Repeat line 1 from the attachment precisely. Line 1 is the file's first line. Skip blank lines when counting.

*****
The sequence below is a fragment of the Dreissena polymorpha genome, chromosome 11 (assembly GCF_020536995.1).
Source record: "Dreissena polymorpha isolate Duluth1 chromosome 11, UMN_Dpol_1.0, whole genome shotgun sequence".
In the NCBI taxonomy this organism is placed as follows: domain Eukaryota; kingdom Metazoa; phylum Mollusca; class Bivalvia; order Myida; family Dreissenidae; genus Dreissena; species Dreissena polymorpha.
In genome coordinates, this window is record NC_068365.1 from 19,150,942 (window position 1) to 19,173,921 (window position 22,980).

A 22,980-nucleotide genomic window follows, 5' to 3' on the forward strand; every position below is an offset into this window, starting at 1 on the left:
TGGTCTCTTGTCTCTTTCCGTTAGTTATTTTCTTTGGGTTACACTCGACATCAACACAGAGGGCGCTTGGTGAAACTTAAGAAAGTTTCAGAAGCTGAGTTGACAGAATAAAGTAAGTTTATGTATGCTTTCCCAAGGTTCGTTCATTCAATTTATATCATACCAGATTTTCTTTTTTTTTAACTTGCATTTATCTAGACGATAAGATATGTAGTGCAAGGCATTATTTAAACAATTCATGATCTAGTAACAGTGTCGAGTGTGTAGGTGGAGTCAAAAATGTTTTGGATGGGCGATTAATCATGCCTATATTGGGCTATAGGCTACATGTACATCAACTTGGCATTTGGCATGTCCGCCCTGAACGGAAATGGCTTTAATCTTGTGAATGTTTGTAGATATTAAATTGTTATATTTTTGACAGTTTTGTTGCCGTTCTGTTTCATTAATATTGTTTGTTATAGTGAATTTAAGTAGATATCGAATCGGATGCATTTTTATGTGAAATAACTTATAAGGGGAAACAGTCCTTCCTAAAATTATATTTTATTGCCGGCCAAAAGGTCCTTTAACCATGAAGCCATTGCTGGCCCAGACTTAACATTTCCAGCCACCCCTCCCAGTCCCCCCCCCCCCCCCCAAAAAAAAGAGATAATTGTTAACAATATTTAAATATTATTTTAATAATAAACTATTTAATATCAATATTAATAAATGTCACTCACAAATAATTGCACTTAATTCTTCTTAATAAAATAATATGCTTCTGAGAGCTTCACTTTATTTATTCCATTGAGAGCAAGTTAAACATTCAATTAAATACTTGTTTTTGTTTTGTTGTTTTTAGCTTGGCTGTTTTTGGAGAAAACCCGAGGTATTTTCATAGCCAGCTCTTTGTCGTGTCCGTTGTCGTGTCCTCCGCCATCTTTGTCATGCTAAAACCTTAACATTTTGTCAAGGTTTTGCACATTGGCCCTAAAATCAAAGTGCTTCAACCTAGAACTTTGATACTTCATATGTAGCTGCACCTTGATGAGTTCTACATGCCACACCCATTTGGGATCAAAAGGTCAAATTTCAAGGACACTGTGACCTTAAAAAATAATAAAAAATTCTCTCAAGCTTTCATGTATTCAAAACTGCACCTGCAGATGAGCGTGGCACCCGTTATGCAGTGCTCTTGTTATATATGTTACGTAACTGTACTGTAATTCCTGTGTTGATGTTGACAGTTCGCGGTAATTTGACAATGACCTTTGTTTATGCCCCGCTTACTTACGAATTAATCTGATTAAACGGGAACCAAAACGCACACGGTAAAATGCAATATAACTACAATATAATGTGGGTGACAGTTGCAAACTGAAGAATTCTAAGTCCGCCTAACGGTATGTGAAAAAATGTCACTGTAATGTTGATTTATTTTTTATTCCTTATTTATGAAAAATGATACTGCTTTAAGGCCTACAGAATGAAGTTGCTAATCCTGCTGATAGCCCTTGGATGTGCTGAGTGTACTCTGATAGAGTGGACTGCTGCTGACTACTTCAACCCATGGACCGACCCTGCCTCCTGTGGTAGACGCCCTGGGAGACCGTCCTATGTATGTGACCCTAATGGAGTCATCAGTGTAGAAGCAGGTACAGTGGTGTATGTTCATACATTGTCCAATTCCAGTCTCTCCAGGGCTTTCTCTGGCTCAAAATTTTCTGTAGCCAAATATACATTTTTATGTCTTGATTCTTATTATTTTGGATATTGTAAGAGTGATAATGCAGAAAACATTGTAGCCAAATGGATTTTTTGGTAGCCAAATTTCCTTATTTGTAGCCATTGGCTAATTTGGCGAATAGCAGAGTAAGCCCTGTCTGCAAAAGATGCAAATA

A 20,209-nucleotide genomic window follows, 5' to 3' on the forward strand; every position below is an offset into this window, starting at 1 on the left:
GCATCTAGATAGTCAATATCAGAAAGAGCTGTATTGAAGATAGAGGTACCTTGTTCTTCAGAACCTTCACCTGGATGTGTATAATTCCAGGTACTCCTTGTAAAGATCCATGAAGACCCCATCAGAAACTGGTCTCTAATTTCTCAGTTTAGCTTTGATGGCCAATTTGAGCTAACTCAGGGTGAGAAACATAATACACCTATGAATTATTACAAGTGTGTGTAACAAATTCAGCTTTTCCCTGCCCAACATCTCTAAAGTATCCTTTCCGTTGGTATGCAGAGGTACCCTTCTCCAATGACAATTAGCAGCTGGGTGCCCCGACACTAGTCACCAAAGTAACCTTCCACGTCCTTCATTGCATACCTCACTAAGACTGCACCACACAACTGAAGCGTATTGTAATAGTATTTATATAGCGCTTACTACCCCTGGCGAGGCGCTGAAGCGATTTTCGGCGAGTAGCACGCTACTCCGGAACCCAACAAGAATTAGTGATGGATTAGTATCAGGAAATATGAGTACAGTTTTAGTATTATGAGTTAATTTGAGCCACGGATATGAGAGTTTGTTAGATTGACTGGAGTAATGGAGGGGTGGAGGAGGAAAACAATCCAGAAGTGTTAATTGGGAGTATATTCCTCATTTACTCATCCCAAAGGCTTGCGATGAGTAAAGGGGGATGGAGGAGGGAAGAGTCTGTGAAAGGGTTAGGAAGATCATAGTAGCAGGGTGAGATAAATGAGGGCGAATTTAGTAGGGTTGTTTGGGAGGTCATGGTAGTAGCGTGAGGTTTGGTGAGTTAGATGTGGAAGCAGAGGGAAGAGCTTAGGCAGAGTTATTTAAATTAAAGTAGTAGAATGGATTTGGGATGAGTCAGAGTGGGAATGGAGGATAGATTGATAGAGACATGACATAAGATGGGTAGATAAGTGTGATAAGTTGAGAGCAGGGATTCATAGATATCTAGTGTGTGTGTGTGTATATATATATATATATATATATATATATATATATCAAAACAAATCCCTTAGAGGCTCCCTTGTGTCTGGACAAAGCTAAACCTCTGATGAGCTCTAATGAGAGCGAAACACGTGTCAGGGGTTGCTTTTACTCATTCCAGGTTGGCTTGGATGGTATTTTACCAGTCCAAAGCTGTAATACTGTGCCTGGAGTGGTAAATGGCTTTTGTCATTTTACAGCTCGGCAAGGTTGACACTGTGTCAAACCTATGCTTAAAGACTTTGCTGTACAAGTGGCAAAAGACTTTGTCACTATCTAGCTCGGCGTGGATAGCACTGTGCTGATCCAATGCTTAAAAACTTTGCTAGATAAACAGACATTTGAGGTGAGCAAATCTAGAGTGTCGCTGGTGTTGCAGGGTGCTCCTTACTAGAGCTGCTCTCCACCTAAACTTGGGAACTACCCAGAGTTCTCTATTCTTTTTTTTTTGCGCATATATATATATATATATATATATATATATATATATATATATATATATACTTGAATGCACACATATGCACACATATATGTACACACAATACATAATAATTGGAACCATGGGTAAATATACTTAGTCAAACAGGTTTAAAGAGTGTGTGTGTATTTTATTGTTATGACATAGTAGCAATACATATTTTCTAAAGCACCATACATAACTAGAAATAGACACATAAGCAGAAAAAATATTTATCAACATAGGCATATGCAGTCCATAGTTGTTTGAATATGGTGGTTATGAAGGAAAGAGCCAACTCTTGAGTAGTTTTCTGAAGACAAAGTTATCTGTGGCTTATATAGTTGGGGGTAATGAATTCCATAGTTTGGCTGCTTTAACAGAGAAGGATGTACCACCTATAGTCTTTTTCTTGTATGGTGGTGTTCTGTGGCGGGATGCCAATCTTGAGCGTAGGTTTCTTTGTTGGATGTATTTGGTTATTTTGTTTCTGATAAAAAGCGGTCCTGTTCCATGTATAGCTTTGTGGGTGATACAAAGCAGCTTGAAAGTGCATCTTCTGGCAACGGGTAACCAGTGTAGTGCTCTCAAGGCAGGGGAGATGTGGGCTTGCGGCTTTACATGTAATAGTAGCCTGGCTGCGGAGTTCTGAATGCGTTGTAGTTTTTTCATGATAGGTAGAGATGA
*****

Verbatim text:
The sequence below is a fragment of the Dreissena polymorpha genome, chromosome 11 (assembly GCF_020536995.1).